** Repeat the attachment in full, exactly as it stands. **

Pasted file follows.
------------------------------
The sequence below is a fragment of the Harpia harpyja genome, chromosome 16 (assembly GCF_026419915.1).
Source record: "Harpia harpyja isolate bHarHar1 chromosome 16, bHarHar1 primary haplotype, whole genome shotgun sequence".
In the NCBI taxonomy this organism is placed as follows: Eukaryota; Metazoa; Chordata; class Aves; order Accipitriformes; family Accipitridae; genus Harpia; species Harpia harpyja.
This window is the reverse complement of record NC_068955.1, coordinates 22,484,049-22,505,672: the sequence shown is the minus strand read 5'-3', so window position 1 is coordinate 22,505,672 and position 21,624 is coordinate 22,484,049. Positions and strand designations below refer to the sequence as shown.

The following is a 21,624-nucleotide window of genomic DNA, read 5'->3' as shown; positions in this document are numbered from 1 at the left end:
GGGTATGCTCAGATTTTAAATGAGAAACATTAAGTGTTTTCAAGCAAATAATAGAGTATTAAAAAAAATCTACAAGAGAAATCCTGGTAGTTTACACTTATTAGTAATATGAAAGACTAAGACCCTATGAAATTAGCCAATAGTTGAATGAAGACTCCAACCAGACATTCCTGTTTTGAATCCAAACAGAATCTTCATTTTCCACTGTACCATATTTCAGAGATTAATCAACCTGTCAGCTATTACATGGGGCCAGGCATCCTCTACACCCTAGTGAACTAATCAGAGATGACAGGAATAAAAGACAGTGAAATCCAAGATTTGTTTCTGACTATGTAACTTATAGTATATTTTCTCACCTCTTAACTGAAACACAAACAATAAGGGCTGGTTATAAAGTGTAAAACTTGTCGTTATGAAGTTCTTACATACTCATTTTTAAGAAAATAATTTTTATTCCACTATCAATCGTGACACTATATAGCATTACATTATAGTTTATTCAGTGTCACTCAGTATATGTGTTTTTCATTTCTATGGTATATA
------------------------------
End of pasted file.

The sequence below is a fragment of the Harpia harpyja genome, chromosome 16 (assembly GCF_026419915.1).
Source record: "Harpia harpyja isolate bHarHar1 chromosome 16, bHarHar1 primary haplotype, whole genome shotgun sequence".
In the NCBI taxonomy this organism is placed as follows: Eukaryota; Metazoa; Chordata; class Aves; order Accipitriformes; family Accipitridae; genus Harpia; species Harpia harpyja.
This window is the reverse complement of record NC_068955.1, coordinates 22,484,049-22,505,672: the sequence shown is the minus strand read 5'-3', so window position 1 is coordinate 22,505,672 and position 21,624 is coordinate 22,484,049. Positions and strand designations below refer to the sequence as shown.

The following is a 21,624-nucleotide window of genomic DNA, read 5'->3' as shown; positions in this document are numbered from 1 at the left end:
GGGTATGCTCAGATTTTAAATGAGAAACATTAAGTGTTTTCAAGCAAATAATAGAGTATTAAAAAAAATCTACAAGAGAAATCCTGGTAGTTTACACTTATTAGTAATATGAAAGACTAAGACCCTATGAAATTAGCCAATAGTTGAATGAAGACTCCAACCAGACATTCCTGTTTTGAATCCAAACAGAATCTTCATTTTCCACTGTACCATATTTCAGAGATTAATCAACCTGTCAGCTATTACATGGGGCCAGGCATCCTCTACACCCTAGTGAACTAATCAGAGATGACAGGAATAAAAGACAGTGAAATCCAAGATTTGTTTCTGACTATGTAACTTATAGTATATTTTCTCACCTCTTAACTGAAACACAAACAATAAGGGCTGGTTATAAAGTGTAAAACTTGTCGTTATGAAGTTCTTACATACTCATTTTTAAGAAAATAATTTTTATTCCACTATCAATCGTGACACTATATAGCATTACATTATAGTTTATTCAGTGTCACTCAGTATATGTGTTTTTCATTTCTATGGTATATA